F.S. Blum – Zweite Meer

F.S. Blum
Zweite Meer

When iTunes loads up F.S. Blum’s new full-length, Zweite Meer, the normally innocuous “Genre” column reads “Electronica.” Which is kind of funny, because if Zweite Meer is electronica, then we’ve officially come full circle. Artists like Caribou (Manitoba), Christian Fennesz, and Mum have been incorporating live instruments into their chops and beats for years now, but Blum’s new full-length is full of slow-burn psychedelic pillows, incorporating nylon-string guitars, chimes, string sections, and a number of other instruments that rock critics like to refer to as “organic” when used in the context of electronic music. But Blum’s not electronic – he has loose connections to the electronic world (Zweite Meer is on Morr records) – he just hustles its constantly changing song structures, its attention to detail, and its loose, orchestrated beauty.

Of course, the reactionary stance on Zweite Meer is that it doesn’t sound like much of anything, save for background music. You know – great for studying, but who gets into music that’s great for studying? It’s strange to listen to something 10+ times and not be able to differentiate the tracks. And, no doubt, this is Blum’s biggest drawback – the tracks all sound same-y (only the last song, “Nachhall/Chroma Key” contains vocals), and they fade into whatever you’re up to.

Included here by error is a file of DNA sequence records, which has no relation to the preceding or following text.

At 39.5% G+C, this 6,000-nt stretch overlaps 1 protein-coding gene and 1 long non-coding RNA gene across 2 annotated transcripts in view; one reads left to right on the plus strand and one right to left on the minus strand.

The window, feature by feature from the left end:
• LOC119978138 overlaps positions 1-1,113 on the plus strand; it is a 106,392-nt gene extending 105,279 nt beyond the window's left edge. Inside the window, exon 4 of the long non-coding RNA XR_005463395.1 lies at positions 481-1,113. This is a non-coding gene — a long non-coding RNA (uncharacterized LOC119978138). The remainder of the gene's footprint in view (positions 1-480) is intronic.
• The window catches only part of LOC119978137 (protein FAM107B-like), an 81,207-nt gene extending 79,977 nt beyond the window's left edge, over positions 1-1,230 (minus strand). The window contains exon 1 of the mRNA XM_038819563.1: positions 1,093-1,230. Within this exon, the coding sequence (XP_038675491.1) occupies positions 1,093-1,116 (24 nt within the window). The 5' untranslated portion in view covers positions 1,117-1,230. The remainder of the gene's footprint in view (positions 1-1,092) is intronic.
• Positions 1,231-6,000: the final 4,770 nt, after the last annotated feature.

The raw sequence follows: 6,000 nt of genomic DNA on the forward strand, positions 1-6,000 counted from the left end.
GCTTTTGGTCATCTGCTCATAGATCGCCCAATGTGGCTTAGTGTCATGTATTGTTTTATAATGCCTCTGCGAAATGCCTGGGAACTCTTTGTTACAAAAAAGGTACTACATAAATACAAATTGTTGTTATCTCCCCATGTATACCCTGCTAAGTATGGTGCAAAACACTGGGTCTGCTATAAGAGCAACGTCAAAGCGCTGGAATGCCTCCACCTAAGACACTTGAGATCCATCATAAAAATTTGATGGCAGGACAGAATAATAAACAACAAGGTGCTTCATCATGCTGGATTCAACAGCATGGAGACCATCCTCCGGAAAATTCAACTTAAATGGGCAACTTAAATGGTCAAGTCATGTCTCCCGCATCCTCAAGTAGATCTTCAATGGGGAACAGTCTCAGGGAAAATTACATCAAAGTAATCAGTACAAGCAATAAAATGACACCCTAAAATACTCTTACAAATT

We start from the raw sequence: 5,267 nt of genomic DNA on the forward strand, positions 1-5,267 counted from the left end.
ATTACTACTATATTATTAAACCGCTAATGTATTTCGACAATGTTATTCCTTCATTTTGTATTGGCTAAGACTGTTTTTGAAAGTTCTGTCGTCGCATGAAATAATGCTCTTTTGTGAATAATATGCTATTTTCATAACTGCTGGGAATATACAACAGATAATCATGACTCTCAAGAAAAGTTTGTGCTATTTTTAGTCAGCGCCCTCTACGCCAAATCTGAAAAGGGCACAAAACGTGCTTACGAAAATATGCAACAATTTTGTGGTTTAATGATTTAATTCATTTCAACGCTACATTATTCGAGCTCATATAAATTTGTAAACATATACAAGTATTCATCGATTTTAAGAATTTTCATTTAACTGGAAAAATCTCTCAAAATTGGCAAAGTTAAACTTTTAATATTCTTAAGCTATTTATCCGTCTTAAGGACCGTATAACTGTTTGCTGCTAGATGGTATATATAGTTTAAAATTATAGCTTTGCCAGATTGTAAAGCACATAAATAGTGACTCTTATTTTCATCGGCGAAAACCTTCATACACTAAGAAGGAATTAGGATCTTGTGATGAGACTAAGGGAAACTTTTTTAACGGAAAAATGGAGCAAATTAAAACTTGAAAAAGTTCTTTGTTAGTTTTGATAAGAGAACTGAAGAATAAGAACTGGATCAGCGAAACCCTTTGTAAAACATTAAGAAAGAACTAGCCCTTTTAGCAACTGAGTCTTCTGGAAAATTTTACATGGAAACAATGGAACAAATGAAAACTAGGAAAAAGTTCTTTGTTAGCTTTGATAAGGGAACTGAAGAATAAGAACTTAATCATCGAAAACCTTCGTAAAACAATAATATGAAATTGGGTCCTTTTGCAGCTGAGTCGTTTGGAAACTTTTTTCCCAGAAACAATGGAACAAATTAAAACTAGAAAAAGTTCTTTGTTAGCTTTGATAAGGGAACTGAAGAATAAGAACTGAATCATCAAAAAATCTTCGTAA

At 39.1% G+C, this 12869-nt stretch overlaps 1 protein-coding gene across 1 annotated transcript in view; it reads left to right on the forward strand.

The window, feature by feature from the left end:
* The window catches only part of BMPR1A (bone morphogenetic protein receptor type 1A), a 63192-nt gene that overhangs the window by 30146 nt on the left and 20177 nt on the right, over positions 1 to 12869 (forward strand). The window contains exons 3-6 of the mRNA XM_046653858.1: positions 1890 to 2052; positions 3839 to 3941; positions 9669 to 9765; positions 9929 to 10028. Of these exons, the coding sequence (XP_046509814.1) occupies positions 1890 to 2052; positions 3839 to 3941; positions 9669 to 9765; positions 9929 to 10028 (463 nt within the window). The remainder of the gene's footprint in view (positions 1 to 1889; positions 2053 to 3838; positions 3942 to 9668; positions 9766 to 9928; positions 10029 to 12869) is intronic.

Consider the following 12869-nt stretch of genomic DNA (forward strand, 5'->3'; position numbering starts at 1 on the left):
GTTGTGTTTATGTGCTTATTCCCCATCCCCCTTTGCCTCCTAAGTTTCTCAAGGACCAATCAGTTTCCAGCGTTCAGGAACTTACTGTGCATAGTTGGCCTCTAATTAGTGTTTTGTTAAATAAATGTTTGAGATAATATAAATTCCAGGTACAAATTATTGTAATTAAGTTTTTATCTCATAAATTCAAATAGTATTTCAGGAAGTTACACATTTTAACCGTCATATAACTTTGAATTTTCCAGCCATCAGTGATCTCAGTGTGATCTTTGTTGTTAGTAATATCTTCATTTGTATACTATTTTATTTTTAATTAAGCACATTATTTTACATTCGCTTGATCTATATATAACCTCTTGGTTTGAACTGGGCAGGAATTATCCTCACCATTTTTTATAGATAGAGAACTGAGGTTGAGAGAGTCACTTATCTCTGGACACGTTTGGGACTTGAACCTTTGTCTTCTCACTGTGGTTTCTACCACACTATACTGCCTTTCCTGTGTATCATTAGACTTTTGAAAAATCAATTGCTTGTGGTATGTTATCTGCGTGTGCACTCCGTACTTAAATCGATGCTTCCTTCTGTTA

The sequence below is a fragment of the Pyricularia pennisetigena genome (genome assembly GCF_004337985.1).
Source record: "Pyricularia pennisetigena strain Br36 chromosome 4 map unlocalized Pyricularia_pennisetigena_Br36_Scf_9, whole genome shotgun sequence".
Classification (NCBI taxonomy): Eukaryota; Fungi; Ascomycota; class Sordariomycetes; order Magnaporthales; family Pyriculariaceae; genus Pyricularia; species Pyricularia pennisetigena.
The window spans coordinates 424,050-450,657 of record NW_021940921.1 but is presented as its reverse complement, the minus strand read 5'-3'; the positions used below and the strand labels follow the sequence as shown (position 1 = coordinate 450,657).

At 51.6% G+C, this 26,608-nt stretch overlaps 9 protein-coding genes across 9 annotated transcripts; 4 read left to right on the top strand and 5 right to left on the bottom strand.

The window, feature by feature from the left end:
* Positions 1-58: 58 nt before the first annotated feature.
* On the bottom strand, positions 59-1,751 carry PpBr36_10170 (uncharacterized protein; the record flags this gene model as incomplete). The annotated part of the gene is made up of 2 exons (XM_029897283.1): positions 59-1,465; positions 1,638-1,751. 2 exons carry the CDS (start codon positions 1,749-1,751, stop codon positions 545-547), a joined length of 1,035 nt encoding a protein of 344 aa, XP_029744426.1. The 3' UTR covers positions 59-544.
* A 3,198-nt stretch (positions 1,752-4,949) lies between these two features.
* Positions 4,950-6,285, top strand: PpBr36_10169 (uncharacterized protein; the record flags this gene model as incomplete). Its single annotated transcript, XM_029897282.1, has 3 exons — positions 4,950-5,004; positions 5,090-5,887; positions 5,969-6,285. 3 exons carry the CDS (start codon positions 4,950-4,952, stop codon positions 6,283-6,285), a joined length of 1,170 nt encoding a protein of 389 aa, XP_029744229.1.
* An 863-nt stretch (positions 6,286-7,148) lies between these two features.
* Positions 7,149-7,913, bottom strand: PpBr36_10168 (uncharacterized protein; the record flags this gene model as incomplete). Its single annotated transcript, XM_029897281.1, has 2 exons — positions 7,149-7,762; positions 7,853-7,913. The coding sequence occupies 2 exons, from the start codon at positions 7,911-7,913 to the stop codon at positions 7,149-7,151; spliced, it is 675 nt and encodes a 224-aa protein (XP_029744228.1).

Blum’s best attribute, however, is brevity. Only two of the 12 tracks on Zweite Meer break the four-minute barrier. Whereas lesser artists might try to drag these melodic instrumentals out, Blum has a valuable feel for when to move on. Take, for instance, the swaying organs on, “Bitt” – they’re exceedingly pretty, warm, and vibrant, but more than anything, they stop before they get tired, providing a nice segue into the percussive arpeggios of “Lunten.”

The most captivating track on the album is the buoyant “Nah,” a quiet guitar piece until a bluegrass-y, finger-picked banjo interrupts midway through and carries the song to an eerie, percussive finish. The aforementioned final track follows, and while Blum’s voice is soft and emotive, the lyrics render the song practically unlistenable (see the line, “We need a fella / Insert Nelson Mandela / Ask for an autograph”).

The rest of the disc is, as mentioned before, very similar to the tracks named above. Every once in a while, something will surprise you – like the sighing flutes that open “Langen” – but the surprises are never jarring, just subtly soothing. The list of “natural events” (you know, sunsets, full moons, light rains) that this sort of music should soundtrack would be long, trite, and boring. But it would not be fabricated. Blum has created a layered, sensuous work here, and he should be applauded, even if it occasionally falls into the background.